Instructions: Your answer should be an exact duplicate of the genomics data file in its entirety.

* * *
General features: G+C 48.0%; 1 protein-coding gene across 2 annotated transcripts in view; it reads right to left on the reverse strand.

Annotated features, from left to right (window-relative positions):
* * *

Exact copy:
General features: G+C 48.0%; 1 protein-coding gene across 2 annotated transcripts in view; it reads right to left on the reverse strand.

Annotated features, from left to right (window-relative positions):